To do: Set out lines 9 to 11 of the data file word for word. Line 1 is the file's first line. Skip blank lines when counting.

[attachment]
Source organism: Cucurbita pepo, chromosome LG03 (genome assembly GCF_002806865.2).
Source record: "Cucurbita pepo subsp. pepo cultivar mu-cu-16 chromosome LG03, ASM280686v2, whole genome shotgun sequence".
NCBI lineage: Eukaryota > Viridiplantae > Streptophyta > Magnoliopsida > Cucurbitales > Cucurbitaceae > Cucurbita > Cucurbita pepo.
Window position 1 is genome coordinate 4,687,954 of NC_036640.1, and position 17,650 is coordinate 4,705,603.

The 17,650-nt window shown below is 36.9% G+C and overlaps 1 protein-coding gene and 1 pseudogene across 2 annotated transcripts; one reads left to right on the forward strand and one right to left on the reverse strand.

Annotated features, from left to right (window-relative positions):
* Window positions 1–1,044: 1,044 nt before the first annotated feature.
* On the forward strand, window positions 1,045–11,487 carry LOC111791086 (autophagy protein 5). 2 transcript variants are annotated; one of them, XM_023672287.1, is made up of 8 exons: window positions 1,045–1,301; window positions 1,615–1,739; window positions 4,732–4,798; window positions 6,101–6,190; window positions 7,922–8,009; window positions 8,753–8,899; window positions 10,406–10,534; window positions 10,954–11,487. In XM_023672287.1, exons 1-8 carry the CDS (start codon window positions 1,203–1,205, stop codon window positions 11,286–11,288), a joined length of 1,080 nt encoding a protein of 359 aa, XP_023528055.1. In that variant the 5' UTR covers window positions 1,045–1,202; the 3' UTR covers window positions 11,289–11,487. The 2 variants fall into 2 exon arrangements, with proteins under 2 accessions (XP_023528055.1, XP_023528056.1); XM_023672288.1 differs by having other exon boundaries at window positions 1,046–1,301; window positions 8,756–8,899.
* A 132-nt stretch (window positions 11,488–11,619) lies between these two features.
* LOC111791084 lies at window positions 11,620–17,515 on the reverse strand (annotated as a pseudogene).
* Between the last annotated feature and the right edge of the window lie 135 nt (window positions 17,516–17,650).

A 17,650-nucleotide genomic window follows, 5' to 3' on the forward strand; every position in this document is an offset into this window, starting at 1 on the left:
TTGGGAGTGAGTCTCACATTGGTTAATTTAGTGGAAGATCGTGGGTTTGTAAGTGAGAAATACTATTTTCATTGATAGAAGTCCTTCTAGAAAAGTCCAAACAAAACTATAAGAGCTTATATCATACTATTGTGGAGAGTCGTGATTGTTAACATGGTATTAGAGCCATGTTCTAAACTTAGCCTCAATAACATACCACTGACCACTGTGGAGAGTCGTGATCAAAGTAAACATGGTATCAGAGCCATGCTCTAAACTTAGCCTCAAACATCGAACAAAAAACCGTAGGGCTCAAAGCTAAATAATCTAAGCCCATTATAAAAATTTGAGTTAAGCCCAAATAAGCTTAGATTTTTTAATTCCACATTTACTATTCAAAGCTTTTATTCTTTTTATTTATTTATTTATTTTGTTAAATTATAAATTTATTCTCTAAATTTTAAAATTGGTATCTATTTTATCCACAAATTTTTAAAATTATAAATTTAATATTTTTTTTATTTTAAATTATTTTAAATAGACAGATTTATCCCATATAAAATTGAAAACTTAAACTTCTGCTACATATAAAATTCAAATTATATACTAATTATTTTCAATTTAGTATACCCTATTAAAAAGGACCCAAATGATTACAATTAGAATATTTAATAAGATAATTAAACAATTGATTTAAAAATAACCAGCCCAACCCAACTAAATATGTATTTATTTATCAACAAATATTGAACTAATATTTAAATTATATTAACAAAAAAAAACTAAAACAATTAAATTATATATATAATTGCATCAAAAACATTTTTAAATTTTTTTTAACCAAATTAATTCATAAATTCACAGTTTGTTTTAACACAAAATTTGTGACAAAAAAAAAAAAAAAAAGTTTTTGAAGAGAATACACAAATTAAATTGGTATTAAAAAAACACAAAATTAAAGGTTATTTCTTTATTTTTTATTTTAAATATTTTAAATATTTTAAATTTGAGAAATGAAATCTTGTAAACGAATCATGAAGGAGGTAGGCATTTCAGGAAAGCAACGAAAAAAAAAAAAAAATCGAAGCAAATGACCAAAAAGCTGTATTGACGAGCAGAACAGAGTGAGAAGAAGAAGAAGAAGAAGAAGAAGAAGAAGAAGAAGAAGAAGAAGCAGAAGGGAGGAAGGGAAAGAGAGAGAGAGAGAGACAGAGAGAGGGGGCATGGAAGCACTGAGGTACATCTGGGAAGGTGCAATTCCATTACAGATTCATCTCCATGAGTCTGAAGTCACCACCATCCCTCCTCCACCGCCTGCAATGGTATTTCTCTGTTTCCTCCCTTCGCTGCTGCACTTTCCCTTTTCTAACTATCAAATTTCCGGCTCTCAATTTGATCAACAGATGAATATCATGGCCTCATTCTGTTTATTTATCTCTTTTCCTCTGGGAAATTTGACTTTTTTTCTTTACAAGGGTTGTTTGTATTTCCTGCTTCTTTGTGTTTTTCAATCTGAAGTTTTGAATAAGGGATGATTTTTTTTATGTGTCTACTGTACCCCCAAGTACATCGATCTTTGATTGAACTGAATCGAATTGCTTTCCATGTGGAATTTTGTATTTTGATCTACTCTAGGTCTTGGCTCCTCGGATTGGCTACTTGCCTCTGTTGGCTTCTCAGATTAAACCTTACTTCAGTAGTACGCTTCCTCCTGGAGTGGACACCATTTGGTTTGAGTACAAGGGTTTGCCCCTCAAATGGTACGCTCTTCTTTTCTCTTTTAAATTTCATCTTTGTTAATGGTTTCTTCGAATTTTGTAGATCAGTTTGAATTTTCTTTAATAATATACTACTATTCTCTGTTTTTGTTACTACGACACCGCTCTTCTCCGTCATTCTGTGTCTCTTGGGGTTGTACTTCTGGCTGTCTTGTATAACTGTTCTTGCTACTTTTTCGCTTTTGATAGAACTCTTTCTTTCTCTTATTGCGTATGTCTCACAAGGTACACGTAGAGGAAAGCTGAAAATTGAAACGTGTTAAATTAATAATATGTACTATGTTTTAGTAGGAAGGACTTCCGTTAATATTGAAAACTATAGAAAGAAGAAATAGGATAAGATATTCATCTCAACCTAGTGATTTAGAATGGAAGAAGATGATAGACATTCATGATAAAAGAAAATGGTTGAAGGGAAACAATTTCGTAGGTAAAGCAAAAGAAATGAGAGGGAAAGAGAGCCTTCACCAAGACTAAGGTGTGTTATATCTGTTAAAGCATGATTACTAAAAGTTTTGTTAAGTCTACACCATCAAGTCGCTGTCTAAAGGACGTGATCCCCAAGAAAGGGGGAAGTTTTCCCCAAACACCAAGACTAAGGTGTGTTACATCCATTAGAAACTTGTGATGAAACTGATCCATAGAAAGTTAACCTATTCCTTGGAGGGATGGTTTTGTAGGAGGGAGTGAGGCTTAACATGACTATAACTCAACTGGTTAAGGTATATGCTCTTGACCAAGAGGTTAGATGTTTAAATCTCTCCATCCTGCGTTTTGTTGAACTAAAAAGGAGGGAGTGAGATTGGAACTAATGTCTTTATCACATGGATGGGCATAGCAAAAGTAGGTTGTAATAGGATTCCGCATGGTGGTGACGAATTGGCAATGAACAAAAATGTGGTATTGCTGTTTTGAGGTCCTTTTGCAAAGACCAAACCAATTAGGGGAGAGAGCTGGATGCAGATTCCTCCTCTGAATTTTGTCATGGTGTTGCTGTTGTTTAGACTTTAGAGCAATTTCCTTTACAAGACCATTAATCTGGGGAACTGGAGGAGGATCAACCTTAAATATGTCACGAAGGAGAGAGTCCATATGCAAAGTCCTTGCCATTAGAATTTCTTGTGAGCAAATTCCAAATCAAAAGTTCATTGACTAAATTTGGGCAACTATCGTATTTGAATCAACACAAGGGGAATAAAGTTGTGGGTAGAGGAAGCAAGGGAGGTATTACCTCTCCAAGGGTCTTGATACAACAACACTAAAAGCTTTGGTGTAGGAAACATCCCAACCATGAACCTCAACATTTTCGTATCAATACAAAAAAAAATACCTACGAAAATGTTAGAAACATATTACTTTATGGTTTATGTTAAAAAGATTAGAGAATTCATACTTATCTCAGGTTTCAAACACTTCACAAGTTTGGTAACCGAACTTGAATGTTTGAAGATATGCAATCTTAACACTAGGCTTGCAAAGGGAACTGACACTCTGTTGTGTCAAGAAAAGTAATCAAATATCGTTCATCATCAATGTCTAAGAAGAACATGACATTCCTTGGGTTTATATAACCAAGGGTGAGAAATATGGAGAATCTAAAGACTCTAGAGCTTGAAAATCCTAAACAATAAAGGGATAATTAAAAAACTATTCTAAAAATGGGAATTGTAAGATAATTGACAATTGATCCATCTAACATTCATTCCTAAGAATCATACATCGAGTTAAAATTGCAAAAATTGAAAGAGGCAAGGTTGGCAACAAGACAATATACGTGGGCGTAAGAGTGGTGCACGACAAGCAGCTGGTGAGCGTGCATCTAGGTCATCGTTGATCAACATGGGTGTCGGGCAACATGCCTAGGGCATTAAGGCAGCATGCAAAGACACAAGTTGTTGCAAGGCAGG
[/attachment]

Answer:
* A 132-nt stretch (window positions 11,488–11,619) lies between these two features.
* LOC111791084 lies at window positions 11,620–17,515 on the reverse strand (annotated as a pseudogene).
* Between the last annotated feature and the right edge of the window lie 135 nt (window positions 17,516–17,650).